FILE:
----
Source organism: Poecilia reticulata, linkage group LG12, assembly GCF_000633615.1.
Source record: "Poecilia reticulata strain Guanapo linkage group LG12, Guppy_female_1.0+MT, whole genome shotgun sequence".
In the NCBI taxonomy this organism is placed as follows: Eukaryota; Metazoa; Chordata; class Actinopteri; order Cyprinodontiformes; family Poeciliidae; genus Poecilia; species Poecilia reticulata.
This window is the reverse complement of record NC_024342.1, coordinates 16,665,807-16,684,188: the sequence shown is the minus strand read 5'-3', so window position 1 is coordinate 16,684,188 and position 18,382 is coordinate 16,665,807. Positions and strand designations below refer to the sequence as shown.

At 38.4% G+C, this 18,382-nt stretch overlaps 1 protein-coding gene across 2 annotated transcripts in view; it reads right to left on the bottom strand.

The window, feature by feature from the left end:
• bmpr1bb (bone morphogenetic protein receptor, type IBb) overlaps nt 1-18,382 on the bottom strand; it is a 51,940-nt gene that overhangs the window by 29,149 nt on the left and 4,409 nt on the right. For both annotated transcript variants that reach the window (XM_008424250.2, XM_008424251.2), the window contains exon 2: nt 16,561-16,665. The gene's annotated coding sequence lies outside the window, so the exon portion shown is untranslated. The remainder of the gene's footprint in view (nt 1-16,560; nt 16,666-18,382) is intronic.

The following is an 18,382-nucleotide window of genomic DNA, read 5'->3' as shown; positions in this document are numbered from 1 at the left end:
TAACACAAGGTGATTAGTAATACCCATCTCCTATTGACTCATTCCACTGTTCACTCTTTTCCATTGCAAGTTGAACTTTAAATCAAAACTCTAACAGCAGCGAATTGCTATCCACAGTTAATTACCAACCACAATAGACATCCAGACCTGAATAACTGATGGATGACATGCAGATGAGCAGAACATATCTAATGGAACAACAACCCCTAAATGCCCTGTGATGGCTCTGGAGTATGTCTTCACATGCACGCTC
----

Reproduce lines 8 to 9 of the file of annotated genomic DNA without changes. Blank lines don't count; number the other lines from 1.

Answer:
The following is an 18,382-nucleotide window of genomic DNA, read 5'->3' as shown; positions in this document are numbered from 1 at the left end:
TAACACAAGGTGATTAGTAATACCCATCTCCTATTGACTCATTCCACTGTTCACTCTTTTCCATTGCAAGTTGAACTTTAAATCAAAACTCTAACAGCAGCGAATTGCTATCCACAGTTAATTACCAACCACAATAGACATCCAGACCTGAATAACTGATGGATGACATGCAGATGAGCAGAACATATCTAATGGAACAACAACCCCTAAATGCCCTGTGATGGCTCTGGAGTATGTCTTCACATGCACGCTC